Ford Mercury (1949-1951)
The first postwar Mercury was introduced in the 1949 model year. The engine was a flathead V8 that produced slightly more power than the then also newly designed 1949 Ford. A new overdrive system was optional, activated by a handle under the dash. The styling of the Mercury Eight, when it was released in 1949, adopted the “ponton” appearance, and was successful in both ending the monotony of warmed-over pre-war style, and differentiating Mercury from its comparable Ford cousin, a trick that spelled sales success. Sales figures for both Ford and Mercury broke records in 1949. The new approach to styling was also evident on the completely redesigned Lincoln and the all-newLincoln Cosmopolitan. The Mercury Eight used full instrumentation.An 8 tube radio as an option. The 4-door station wagon was replaced with a 2-door model. Although the wagon now featured an all-metal roof, its sides still consisted of wood panels, manufactured at the Ford Iron Mountain Plant.
Within its era and beyond, the Mercury Eight was popular with customizers. In 1949, Sam Barris built the first lead sled from a 1949 Mercury Eight; the Eight became the definitive lead sled, much as the Ford V-8 (as the “deuce”) was becoming the definitive hot rod. The Eights were among the first models to receive an aftermarket OHV engine swap, since Oldsmobileand Cadillac developed the first high-compression OHV V8 engines in 1949, whereas Ford was still using a sidevalve engine. Sam and George Barris also used the 1949 body style to build “the most famous custom car ever”, the Hirohata Merc, for customer Bob Hirohata in 1953. Setting a style and an attitude, it had a “momentous effect” on custom car builders, appeared in several magazines at the time, and reappeared numerous times since, earning an honorable mention on Rod & Custom‘s “Twenty Best of All Time” list in 1991. The Eight remains a very popular subject for car modellers.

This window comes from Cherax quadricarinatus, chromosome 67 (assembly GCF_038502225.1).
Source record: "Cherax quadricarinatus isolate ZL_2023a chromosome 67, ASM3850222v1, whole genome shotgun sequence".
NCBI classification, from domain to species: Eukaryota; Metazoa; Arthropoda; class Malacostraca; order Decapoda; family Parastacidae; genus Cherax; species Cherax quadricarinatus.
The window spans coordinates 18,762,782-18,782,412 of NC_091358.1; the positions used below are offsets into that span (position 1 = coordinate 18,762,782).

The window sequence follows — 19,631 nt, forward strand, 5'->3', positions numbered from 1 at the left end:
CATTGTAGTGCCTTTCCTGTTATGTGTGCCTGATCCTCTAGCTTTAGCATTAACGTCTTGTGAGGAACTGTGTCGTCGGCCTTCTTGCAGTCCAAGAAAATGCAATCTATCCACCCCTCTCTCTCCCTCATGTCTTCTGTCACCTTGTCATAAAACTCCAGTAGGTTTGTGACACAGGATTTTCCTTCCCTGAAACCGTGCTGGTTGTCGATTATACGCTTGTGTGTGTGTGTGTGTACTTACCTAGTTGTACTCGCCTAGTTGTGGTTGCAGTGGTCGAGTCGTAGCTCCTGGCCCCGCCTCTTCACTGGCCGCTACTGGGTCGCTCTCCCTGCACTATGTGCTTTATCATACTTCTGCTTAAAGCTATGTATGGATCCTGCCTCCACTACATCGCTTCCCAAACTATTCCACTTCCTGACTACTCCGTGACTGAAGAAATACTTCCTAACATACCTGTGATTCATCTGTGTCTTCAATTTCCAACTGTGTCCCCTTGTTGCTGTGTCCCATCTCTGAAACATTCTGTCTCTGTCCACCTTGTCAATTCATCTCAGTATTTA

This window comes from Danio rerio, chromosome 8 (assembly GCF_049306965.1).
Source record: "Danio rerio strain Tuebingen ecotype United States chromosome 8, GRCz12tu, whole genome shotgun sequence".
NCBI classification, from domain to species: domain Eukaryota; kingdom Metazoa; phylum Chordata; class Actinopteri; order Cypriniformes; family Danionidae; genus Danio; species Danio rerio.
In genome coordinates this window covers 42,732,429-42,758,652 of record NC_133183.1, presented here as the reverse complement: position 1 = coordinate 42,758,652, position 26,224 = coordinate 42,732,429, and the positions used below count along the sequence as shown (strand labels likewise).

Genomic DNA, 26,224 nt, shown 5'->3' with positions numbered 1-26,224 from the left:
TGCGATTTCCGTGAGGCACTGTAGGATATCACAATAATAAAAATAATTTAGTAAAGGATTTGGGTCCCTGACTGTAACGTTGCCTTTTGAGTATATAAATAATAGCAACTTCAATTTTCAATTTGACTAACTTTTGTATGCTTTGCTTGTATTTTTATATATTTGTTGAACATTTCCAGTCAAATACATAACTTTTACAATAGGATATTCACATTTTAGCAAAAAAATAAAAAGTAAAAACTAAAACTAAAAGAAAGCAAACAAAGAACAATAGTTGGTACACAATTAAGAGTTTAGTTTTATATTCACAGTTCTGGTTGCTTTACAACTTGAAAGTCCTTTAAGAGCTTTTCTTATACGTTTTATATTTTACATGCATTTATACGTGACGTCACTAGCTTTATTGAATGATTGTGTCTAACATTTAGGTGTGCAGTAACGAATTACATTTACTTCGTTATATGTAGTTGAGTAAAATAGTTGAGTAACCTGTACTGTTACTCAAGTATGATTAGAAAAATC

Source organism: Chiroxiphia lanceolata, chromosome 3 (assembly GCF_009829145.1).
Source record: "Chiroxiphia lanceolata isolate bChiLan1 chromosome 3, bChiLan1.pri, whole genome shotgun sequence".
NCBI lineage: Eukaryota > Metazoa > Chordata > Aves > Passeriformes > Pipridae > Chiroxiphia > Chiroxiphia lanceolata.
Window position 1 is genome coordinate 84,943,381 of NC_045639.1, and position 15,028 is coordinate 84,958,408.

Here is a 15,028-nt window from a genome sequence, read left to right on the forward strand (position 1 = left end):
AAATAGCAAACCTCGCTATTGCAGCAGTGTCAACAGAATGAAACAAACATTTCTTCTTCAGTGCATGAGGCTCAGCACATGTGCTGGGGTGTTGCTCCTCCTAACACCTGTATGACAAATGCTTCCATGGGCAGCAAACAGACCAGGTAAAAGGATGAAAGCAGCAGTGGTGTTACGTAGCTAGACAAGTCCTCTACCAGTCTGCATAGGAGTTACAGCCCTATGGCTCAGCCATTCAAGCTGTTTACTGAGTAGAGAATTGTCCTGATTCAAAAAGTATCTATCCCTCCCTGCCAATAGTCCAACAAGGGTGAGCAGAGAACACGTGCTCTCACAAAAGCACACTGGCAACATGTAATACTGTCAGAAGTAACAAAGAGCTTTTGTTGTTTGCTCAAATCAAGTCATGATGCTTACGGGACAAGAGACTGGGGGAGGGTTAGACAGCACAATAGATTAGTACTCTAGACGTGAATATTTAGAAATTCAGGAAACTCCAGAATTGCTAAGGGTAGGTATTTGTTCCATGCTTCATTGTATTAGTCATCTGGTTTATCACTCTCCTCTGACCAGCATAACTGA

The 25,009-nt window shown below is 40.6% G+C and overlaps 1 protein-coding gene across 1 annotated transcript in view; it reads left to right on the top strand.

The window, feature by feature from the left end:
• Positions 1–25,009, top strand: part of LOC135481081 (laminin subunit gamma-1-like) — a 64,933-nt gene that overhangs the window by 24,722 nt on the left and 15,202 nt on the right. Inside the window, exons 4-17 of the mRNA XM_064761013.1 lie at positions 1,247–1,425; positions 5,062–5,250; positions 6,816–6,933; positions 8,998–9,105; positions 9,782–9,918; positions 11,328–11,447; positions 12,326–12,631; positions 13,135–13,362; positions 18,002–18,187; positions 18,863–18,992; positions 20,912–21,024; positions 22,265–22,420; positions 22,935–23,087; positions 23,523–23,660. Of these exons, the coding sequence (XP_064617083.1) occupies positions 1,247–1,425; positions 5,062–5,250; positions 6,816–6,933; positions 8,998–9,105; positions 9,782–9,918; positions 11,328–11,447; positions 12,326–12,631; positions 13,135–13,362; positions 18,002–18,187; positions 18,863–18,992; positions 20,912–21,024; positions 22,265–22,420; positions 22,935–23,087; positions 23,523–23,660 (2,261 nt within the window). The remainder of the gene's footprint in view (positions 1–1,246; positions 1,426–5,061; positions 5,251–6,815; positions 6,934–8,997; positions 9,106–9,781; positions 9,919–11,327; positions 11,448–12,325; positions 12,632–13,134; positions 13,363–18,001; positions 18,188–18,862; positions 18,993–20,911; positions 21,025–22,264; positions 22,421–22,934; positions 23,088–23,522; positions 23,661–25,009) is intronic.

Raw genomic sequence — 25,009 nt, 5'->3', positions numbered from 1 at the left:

Fiberglass replicas of the Eight, inspired by Sam Barris’s car, are still in production and are popular with custom and rod enthusiasts.
In 1950, a high-end two-door Monterey coupe was introduced in the same vein as the Ford Crestliner, the Lincoln Lidocoupe and the Lincoln Cosmopolitan Capri coupe in order to compete with the hardtop coupes General Motors had introduced the previous model year. The front suspension was independent with stabilizer bars. In 1952 the Monterey would become its own series.
In 1990, Mattel Hot Wheels created a model of 1949 Mercury with a chopped top. It is called Purple Passion. Purple Passion is one of the most desirable and priciest Hot Wheels to ever be cast.